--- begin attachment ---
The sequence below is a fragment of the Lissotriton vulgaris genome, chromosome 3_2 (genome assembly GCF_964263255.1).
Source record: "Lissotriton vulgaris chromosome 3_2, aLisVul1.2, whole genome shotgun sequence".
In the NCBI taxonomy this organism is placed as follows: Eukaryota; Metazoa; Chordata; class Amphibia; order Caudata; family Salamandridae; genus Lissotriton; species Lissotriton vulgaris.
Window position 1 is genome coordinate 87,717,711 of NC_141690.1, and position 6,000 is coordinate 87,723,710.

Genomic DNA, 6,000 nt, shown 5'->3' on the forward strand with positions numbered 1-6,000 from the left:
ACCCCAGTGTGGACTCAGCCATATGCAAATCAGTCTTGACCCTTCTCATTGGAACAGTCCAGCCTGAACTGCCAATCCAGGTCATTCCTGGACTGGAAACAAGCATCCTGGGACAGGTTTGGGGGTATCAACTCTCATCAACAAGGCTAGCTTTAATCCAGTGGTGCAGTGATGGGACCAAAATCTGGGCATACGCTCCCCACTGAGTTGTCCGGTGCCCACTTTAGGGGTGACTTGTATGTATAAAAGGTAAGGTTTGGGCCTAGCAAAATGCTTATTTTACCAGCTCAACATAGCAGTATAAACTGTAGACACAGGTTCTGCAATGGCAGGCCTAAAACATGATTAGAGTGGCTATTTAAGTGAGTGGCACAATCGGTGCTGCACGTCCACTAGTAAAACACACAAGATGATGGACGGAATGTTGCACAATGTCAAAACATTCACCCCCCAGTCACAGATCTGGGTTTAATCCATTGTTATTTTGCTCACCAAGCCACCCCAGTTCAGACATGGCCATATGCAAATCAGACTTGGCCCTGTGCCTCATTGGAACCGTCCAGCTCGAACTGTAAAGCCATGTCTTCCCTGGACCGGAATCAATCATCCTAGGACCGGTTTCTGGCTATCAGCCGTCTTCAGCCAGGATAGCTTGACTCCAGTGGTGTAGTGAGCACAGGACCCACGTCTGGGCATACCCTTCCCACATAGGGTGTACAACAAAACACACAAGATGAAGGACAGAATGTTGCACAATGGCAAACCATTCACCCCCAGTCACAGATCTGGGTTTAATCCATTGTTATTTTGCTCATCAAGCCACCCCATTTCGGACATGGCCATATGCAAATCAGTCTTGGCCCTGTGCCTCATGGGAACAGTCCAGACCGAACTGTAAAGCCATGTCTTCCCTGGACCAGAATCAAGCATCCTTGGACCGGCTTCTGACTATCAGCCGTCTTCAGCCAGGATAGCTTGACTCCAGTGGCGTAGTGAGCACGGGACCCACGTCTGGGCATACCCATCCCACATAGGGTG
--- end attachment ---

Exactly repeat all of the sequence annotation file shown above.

The sequence below is a fragment of the Lissotriton vulgaris genome, chromosome 3_2 (genome assembly GCF_964263255.1).
Source record: "Lissotriton vulgaris chromosome 3_2, aLisVul1.2, whole genome shotgun sequence".
In the NCBI taxonomy this organism is placed as follows: Eukaryota; Metazoa; Chordata; class Amphibia; order Caudata; family Salamandridae; genus Lissotriton; species Lissotriton vulgaris.
Window position 1 is genome coordinate 87,717,711 of NC_141690.1, and position 6,000 is coordinate 87,723,710.

Genomic DNA, 6,000 nt, shown 5'->3' on the forward strand with positions numbered 1-6,000 from the left:
ACCCCAGTGTGGACTCAGCCATATGCAAATCAGTCTTGACCCTTCTCATTGGAACAGTCCAGCCTGAACTGCCAATCCAGGTCATTCCTGGACTGGAAACAAGCATCCTGGGACAGGTTTGGGGGTATCAACTCTCATCAACAAGGCTAGCTTTAATCCAGTGGTGCAGTGATGGGACCAAAATCTGGGCATACGCTCCCCACTGAGTTGTCCGGTGCCCACTTTAGGGGTGACTTGTATGTATAAAAGGTAAGGTTTGGGCCTAGCAAAATGCTTATTTTACCAGCTCAACATAGCAGTATAAACTGTAGACACAGGTTCTGCAATGGCAGGCCTAAAACATGATTAGAGTGGCTATTTAAGTGAGTGGCACAATCGGTGCTGCACGTCCACTAGTAAAACACACAAGATGATGGACGGAATGTTGCACAATGTCAAAACATTCACCCCCCAGTCACAGATCTGGGTTTAATCCATTGTTATTTTGCTCACCAAGCCACCCCAGTTCAGACATGGCCATATGCAAATCAGACTTGGCCCTGTGCCTCATTGGAACCGTCCAGCTCGAACTGTAAAGCCATGTCTTCCCTGGACCGGAATCAATCATCCTAGGACCGGTTTCTGGCTATCAGCCGTCTTCAGCCAGGATAGCTTGACTCCAGTGGTGTAGTGAGCACAGGACCCACGTCTGGGCATACCCTTCCCACATAGGGTGTACAACAAAACACACAAGATGAAGGACAGAATGTTGCACAATGGCAAACCATTCACCCCCAGTCACAGATCTGGGTTTAATCCATTGTTATTTTGCTCATCAAGCCACCCCATTTCGGACATGGCCATATGCAAATCAGTCTTGGCCCTGTGCCTCATGGGAACAGTCCAGACCGAACTGTAAAGCCATGTCTTCCCTGGACCAGAATCAAGCATCCTTGGACCGGCTTCTGACTATCAGCCGTCTTCAGCCAGGATAGCTTGACTCCAGTGGCGTAGTGAGCACGGGACCCACGTCTGGGCATACCCATCCCACATAGGGTG